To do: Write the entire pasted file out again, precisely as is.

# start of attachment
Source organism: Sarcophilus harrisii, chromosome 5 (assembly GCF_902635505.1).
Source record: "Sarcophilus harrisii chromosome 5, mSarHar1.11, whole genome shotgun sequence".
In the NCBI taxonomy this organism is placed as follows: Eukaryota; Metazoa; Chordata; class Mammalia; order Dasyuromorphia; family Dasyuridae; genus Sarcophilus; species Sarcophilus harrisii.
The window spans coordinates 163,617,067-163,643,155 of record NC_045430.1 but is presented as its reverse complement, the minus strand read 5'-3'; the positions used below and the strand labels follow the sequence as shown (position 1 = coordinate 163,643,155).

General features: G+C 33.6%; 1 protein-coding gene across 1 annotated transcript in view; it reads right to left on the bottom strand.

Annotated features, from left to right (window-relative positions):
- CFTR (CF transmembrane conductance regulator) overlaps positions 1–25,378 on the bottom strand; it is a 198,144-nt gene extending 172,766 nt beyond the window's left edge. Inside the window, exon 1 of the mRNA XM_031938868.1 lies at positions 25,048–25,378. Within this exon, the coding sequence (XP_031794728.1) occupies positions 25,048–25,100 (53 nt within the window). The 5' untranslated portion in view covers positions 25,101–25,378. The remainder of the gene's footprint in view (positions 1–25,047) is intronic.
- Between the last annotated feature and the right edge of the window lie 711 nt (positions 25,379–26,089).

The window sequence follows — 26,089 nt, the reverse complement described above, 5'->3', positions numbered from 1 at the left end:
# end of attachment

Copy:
Source organism: Sarcophilus harrisii, chromosome 5 (assembly GCF_902635505.1).
Source record: "Sarcophilus harrisii chromosome 5, mSarHar1.11, whole genome shotgun sequence".
In the NCBI taxonomy this organism is placed as follows: Eukaryota; Metazoa; Chordata; class Mammalia; order Dasyuromorphia; family Dasyuridae; genus Sarcophilus; species Sarcophilus harrisii.
The window spans coordinates 163,617,067-163,643,155 of record NC_045430.1 but is presented as its reverse complement, the minus strand read 5'-3'; the positions used below and the strand labels follow the sequence as shown (position 1 = coordinate 163,643,155).

General features: G+C 33.6%; 1 protein-coding gene across 1 annotated transcript in view; it reads right to left on the bottom strand.

Annotated features, from left to right (window-relative positions):
- CFTR (CF transmembrane conductance regulator) overlaps positions 1–25,378 on the bottom strand; it is a 198,144-nt gene extending 172,766 nt beyond the window's left edge. Inside the window, exon 1 of the mRNA XM_031938868.1 lies at positions 25,048–25,378. Within this exon, the coding sequence (XP_031794728.1) occupies positions 25,048–25,100 (53 nt within the window). The 5' untranslated portion in view covers positions 25,101–25,378. The remainder of the gene's footprint in view (positions 1–25,047) is intronic.
- Between the last annotated feature and the right edge of the window lie 711 nt (positions 25,379–26,089).

The window sequence follows — 26,089 nt, the reverse complement described above, 5'->3', positions numbered from 1 at the left end: